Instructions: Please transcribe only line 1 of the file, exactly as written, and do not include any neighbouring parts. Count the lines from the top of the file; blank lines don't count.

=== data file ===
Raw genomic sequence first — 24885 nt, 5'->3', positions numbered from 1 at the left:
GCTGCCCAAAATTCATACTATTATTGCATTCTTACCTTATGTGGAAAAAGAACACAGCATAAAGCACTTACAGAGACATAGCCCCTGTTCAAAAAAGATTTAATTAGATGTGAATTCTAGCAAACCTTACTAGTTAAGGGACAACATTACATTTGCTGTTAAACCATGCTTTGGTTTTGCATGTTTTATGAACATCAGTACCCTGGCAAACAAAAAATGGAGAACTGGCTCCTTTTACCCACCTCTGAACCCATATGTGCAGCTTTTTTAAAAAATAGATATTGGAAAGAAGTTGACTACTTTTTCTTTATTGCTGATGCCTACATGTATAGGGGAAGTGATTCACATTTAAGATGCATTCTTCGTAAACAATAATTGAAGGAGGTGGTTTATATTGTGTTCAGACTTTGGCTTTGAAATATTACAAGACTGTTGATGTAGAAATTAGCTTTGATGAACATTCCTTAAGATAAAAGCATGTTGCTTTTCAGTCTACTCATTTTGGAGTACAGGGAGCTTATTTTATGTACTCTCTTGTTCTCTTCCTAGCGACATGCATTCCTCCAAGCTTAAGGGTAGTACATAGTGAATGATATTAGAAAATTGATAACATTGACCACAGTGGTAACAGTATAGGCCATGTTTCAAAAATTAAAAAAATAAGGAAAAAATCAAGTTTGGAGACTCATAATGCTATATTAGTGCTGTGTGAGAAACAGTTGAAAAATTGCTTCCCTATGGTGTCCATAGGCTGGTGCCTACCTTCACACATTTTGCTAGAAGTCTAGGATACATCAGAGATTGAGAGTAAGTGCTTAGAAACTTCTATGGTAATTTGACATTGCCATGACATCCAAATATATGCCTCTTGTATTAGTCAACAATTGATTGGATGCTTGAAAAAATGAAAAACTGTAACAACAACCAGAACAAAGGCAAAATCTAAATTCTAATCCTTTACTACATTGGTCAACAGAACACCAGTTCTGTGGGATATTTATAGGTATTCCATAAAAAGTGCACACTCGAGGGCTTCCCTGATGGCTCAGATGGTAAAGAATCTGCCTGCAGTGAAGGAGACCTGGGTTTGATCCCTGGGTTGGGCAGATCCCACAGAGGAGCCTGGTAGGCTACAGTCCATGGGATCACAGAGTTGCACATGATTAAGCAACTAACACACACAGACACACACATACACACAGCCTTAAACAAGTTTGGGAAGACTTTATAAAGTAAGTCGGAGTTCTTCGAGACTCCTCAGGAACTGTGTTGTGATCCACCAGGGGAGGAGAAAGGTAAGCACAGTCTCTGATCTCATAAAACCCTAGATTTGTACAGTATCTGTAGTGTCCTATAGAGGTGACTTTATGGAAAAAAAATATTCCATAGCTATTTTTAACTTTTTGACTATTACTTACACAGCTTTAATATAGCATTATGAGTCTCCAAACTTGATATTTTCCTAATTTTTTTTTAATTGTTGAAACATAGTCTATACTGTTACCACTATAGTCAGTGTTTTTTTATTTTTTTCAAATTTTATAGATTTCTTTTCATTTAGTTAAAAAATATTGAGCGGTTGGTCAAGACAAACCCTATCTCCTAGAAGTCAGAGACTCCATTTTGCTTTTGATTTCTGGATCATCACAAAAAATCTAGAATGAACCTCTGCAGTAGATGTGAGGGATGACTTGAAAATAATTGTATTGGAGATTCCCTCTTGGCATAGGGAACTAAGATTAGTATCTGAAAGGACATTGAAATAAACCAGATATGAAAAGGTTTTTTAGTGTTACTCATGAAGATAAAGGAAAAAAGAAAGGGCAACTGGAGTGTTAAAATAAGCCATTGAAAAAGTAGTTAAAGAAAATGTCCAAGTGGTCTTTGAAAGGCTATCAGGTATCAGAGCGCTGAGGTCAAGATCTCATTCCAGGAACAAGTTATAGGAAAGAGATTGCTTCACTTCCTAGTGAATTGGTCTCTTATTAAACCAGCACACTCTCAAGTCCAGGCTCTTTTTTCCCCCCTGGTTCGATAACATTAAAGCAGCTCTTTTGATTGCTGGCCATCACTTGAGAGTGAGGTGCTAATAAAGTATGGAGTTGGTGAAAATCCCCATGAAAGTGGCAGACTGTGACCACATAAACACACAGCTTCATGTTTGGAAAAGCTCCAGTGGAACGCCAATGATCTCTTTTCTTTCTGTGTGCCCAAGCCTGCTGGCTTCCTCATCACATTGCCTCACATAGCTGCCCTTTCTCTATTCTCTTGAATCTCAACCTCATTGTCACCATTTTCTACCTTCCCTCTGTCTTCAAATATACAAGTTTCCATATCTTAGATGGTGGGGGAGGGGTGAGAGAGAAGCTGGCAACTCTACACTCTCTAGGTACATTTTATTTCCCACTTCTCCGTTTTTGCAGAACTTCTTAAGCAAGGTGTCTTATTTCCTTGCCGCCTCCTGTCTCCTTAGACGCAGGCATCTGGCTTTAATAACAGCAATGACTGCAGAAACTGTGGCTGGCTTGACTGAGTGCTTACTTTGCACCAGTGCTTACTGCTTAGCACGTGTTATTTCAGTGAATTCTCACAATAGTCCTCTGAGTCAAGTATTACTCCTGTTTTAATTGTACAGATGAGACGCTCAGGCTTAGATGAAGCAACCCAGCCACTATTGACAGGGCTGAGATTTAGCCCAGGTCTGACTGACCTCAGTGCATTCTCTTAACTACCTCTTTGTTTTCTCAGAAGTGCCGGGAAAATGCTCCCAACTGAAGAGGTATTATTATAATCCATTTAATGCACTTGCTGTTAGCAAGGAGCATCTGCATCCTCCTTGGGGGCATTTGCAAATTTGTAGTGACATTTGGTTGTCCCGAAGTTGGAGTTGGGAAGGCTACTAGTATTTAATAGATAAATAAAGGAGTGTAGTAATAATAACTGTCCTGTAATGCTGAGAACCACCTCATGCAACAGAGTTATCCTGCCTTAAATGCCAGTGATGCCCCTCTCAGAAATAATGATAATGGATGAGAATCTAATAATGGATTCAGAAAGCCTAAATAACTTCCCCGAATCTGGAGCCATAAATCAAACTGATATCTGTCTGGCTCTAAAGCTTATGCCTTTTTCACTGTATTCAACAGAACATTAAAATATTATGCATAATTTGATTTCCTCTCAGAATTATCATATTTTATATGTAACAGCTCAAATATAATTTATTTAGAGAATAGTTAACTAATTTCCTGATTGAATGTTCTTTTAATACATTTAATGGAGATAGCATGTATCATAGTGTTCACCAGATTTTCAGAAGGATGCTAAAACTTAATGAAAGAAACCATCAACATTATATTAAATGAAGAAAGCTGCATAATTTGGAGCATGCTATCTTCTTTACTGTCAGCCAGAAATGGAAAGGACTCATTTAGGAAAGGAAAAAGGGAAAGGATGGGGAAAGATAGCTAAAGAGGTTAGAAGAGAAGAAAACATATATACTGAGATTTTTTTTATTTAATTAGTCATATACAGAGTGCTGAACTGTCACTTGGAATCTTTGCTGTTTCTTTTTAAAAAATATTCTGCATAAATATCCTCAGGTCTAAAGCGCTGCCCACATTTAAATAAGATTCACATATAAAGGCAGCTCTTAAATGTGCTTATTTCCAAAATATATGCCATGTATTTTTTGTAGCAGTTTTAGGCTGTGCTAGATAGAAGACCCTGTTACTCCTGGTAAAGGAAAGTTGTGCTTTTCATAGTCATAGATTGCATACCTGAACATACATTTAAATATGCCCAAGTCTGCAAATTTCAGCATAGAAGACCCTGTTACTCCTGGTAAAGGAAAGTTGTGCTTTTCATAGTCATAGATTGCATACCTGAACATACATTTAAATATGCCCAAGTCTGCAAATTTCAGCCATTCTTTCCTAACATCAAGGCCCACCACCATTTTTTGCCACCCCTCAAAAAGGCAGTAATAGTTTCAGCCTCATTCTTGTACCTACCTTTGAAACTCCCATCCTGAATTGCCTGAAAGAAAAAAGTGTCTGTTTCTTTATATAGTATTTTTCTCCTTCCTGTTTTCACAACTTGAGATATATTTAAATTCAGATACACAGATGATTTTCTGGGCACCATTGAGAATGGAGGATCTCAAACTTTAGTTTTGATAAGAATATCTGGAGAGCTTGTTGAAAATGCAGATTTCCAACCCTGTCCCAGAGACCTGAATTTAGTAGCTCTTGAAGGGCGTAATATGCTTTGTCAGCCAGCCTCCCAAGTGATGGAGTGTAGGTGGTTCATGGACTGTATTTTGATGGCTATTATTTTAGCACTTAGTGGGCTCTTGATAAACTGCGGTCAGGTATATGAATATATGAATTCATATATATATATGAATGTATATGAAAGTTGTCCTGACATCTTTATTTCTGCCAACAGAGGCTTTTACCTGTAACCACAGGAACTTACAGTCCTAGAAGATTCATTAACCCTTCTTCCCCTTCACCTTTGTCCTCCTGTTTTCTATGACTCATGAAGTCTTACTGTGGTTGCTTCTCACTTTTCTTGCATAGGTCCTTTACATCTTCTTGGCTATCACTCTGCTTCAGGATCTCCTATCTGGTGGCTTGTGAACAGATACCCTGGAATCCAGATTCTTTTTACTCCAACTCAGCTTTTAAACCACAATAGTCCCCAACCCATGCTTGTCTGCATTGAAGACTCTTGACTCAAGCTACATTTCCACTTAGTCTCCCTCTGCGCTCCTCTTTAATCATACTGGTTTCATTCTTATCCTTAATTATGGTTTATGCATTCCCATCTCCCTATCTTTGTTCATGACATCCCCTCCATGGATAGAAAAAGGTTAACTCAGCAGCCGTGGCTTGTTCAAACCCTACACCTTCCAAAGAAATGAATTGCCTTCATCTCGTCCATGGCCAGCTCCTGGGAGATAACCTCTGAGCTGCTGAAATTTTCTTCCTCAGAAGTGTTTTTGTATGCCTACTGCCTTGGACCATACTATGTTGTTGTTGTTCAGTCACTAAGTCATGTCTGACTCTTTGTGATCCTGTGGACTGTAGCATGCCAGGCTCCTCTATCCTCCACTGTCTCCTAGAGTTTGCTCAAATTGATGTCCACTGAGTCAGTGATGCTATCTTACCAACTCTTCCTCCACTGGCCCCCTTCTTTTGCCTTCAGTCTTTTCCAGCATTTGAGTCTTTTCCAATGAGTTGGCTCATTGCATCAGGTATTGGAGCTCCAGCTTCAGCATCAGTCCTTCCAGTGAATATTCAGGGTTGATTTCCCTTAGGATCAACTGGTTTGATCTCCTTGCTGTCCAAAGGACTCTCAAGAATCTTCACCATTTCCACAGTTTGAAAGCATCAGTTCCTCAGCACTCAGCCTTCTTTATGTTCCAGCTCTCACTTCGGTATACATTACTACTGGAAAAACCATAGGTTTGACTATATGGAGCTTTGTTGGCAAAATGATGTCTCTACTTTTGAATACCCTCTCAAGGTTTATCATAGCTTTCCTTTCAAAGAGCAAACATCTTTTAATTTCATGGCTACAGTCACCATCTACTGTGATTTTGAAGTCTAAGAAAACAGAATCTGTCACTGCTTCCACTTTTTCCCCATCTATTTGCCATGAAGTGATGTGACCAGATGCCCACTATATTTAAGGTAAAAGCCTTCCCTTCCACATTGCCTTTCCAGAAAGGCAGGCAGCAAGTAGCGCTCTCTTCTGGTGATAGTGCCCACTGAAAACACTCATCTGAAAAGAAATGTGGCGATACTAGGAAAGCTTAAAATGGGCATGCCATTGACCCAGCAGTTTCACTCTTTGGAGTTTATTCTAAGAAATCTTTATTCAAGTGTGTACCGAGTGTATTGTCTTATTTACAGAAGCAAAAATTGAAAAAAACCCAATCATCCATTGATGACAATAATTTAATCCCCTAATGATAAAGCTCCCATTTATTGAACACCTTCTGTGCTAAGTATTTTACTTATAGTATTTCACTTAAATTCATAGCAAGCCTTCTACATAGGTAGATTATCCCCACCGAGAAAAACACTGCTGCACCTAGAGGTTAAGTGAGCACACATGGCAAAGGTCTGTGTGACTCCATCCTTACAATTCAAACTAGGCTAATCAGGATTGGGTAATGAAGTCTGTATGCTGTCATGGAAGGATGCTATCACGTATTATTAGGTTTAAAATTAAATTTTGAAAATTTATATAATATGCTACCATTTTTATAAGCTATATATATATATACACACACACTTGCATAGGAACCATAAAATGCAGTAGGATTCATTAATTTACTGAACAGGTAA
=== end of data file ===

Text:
Raw genomic sequence first — 24885 nt, 5'->3', positions numbered from 1 at the left: